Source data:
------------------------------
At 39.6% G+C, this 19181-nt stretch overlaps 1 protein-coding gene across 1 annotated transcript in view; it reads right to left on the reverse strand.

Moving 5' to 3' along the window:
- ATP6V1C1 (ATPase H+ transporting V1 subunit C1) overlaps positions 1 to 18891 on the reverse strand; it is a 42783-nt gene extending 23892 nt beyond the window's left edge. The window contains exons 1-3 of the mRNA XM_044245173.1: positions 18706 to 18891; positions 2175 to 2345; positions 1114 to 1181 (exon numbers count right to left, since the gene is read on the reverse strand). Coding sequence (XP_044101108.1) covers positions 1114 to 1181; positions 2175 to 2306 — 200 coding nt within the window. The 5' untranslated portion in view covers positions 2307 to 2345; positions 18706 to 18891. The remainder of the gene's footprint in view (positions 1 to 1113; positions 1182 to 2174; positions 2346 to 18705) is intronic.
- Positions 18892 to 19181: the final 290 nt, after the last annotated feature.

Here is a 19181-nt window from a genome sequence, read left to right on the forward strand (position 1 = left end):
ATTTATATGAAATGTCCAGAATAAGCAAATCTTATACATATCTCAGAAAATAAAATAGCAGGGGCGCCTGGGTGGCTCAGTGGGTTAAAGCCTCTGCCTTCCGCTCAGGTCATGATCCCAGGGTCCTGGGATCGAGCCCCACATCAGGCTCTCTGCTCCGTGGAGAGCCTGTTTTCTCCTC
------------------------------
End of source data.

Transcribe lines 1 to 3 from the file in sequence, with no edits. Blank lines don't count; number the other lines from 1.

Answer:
At 39.6% G+C, this 19181-nt stretch overlaps 1 protein-coding gene across 1 annotated transcript in view; it reads right to left on the reverse strand.

Moving 5' to 3' along the window:
- ATP6V1C1 (ATPase H+ transporting V1 subunit C1) overlaps positions 1 to 18891 on the reverse strand; it is a 42783-nt gene extending 23892 nt beyond the window's left edge. The window contains exons 1-3 of the mRNA XM_044245173.1: positions 18706 to 18891; positions 2175 to 2345; positions 1114 to 1181 (exon numbers count right to left, since the gene is read on the reverse strand). Coding sequence (XP_044101108.1) covers positions 1114 to 1181; positions 2175 to 2306 — 200 coding nt within the window. The 5' untranslated portion in view covers positions 2307 to 2345; positions 18706 to 18891. The remainder of the gene's footprint in view (positions 1 to 1113; positions 1182 to 2174; positions 2346 to 18705) is intronic.